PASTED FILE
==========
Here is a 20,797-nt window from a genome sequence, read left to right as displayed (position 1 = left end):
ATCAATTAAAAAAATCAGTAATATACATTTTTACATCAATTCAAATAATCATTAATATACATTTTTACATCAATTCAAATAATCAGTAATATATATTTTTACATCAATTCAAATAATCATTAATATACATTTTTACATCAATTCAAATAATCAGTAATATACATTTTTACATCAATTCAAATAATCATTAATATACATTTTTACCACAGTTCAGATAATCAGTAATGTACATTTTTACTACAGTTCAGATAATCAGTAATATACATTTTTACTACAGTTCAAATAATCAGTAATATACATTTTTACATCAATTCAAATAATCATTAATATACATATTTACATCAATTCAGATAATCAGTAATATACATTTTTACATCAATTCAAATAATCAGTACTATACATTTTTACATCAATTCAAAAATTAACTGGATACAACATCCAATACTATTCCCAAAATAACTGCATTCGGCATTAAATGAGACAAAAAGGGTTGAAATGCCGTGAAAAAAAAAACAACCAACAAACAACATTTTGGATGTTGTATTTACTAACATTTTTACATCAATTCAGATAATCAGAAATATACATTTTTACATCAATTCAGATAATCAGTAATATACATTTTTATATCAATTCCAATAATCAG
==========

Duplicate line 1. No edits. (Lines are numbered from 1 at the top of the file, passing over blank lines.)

Here is a 20,797-nt window from a genome sequence, read left to right as displayed (position 1 = left end):